Chronic transient vasodilation, as occurs with blushing, is the earliest representation of rosacea. The warmth and redness associated with flushing is caused by vasodilation, allowing excess blood flow, and by engorgement of the subpapillary venous plexus.2 Flushing without sweating is typically seen in children and is likely due to circulating vasodilator substances or mediators such as bradykinin, catecholamines, cytokines, endorphins, gastrin, histamine, neuropeptides, serotonin, substance P, and vascular endothelial growth factor.10 A flaw in the autonomic innervation of the cutaneous vasculature also is a likely mechanism.10

Clinical Description

The first stage of rosacea consists of blushing, in which the face becomes bright red in response to certain stimuli (Figure). Episodes of erythema are recurrent and last longer than normal physiologic flushing, which typically subsides within minutes.11 Telangiectasias can become apparent over time. Children in this early stage of the condition may complain of burning or irritation.

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In the second, or intermediate, stage of rosacea, the rash consists of papules and pustules on a background of erythema with telangiectasias confined to the child's face. Although peripheral involvement of the back, upper chest, and scalp may be seen in adults, these areas seem to be spared in the pediatric population.12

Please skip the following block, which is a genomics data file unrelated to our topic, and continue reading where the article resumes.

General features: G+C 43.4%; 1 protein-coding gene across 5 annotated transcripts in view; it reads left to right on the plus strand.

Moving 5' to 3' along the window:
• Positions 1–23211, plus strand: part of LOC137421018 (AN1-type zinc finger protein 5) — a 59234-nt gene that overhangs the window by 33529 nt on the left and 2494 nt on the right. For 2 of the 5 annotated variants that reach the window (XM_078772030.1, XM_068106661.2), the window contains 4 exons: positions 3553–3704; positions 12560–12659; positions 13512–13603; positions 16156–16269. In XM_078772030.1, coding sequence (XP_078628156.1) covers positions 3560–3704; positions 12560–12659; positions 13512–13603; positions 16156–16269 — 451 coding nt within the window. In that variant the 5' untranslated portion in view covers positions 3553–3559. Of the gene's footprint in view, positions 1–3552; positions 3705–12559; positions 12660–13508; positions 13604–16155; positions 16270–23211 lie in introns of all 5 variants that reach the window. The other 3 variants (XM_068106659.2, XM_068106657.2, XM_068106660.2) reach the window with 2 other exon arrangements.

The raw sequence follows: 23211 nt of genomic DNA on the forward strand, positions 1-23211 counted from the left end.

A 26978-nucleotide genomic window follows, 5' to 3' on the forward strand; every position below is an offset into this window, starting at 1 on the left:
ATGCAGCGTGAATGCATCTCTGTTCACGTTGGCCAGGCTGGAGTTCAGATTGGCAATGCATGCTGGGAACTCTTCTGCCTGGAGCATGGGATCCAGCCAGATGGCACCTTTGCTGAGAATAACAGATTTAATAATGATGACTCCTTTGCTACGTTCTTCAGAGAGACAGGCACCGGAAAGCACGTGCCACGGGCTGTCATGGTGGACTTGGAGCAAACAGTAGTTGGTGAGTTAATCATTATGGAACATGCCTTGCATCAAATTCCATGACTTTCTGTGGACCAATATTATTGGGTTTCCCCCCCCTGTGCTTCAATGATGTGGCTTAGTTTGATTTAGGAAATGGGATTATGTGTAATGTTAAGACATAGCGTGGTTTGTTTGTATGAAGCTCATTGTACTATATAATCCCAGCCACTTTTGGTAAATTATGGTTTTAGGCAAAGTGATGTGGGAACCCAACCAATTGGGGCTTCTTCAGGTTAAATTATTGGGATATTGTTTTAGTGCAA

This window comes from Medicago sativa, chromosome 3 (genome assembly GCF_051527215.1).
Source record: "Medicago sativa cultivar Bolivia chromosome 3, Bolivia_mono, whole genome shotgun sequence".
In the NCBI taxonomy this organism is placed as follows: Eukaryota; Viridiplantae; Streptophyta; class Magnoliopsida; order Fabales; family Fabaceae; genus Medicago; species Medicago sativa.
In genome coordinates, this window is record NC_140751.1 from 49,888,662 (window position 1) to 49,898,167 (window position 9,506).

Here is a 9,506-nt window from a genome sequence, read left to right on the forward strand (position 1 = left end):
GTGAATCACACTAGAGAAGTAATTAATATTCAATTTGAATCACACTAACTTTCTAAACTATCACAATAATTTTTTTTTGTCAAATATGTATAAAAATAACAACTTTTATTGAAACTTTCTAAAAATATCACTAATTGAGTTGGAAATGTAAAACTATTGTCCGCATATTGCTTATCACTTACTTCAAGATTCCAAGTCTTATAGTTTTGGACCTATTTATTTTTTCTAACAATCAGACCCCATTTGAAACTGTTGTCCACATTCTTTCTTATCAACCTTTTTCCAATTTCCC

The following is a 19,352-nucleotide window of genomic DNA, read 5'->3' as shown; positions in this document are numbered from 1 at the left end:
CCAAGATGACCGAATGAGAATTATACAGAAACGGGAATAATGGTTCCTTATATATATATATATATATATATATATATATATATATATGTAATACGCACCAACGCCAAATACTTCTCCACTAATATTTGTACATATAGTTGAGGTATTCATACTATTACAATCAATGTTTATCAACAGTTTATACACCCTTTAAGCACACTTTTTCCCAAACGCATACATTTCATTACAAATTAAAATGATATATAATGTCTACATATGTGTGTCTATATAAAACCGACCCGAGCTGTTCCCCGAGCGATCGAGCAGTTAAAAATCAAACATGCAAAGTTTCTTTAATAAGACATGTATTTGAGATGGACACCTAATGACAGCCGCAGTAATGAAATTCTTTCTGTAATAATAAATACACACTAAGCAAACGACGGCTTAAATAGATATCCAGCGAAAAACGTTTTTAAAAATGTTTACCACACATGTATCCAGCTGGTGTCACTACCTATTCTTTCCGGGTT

The third, or late, stage of rosacea involves coarse skin, inflammatory nodules, or gross enlargement of facial features.11 Such chronic changes do not occur in children as they do in adults, presumably because the disease process takes more time to evolve.13

Eye involvement can occur in children.14 It may include manifestations such as blepharoconjunctivitis, episcleritis, keratitis, meibomianitis, chalazia, hordeola, and hyperemic conjunctivae.15,16 Although any of these eye conditions can potentially occur in children, meibomian gland inflammation and keratitis are the common findings noted.17 Peripheral vascularization followed by subepithelial infiltrates can lead to scarring or perforation in the lower two thirds of the cornea. The disease may be unilateral, but most commonly it affects both eyes.17

Steroid-induced rosacea also has been termed iatrosacea because of its mode of acquisition.18 Topical fluorinated and low-dose corticosteroids can cause a rosacealike dermatitis of the face consisting of persistent erythema with papules, pustules, telangiectasias, and sometimes atrophy.19-22 Corticosteroids may be an exacerbating factor leading to classic rosacea rather than the cause of an independent disease.2 The distribution of steroid rosacea to the eyelids and lateral face may help distinguish it from the centrally located typical rosacea.23 A case of pediatric rosacea associated with the use of topical fluorinated glucocorticosteroids was identified in a 9-month-old boy and 16-year-old girl, both with erythematous patches and papules on the cheeks, paranasal areas, and chin.18,23 Forty-six boys and 60 girls, ranging in age of onset from 6 months to 13 years (average, 7 years), were diagnosed with steroid rosacea. Nearly all of the children had perinasal and perioral involvement of erythematous skin interspersed with papules and/or pustules. The lower eyelids were affected in roughly half of the patients.8